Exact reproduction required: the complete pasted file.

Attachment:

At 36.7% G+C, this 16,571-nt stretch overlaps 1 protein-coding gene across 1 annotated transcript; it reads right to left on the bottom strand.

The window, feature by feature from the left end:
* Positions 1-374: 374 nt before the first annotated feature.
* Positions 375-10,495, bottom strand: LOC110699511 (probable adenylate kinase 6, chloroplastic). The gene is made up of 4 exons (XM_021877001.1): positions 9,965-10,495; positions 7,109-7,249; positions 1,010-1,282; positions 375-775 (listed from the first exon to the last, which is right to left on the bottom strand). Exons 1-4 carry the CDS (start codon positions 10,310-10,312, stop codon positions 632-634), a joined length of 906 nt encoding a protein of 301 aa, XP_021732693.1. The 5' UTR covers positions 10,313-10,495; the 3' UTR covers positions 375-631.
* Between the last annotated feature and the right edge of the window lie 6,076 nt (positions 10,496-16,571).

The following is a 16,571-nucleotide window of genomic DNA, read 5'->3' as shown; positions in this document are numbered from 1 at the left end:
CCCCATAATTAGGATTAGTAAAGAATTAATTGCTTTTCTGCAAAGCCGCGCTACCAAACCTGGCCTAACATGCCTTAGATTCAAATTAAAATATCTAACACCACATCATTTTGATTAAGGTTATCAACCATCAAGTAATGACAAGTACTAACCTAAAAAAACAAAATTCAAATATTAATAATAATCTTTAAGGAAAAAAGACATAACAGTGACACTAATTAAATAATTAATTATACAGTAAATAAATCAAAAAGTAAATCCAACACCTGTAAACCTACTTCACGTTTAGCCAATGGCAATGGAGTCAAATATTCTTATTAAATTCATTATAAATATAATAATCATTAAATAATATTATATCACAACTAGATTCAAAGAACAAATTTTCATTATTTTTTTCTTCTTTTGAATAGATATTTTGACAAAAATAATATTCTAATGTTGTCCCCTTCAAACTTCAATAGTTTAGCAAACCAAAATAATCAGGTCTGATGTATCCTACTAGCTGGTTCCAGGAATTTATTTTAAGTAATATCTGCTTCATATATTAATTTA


At 36.7% G+C, this 16,571-nt stretch overlaps 1 protein-coding gene across 1 annotated transcript; it reads right to left on the bottom strand.

The window, feature by feature from the left end:
* Positions 1-374: 374 nt before the first annotated feature.
* Positions 375-10,495, bottom strand: LOC110699511 (probable adenylate kinase 6, chloroplastic). The gene is made up of 4 exons (XM_021877001.1): positions 9,965-10,495; positions 7,109-7,249; positions 1,010-1,282; positions 375-775 (listed from the first exon to the last, which is right to left on the bottom strand). Exons 1-4 carry the CDS (start codon positions 10,310-10,312, stop codon positions 632-634), a joined length of 906 nt encoding a protein of 301 aa, XP_021732693.1. The 5' UTR covers positions 10,313-10,495; the 3' UTR covers positions 375-631.
* Between the last annotated feature and the right edge of the window lie 6,076 nt (positions 10,496-16,571).

The following is a 16,571-nucleotide window of genomic DNA, read 5'->3' as shown; positions in this document are numbered from 1 at the left end:
CCCCATAATTAGGATTAGTAAAGAATTAATTGCTTTTCTGCAAAGCCGCGCTACCAAACCTGGCCTAACATGCCTTAGATTCAAATTAAAATATCTAACACCACATCATTTTGATTAAGGTTATCAACCATCAAGTAATGACAAGTACTAACCTAAAAAAACAAAATTCAAATATTAATAATAATCTTTAAGGAAAAAAGACATAACAGTGACACTAATTAAATAATTAATTATACAGTAAATAAATCAAAAAGTAAATCCAACACCTGTAAACCTACTTCACGTTTAGCCAATGGCAATGGAGTCAAATATTCTTATTAAATTCATTATAAATATAATAATCATTAAATAATATTATATCACAACTAGATTCAAAGAACAAATTTTCATTATTTTTTTCTTCTTTTGAATAGATATTTTGACAAAAATAATATTCTAATGTTGTCCCCTTCAAACTTCAATAGTTTAGCAAACCAAAATAATCAGGTCTGATGTATCCTACTAGCTGGTTCCAGGAATTTATTTTAAGTAATATCTGCTTCATATATTAATTTA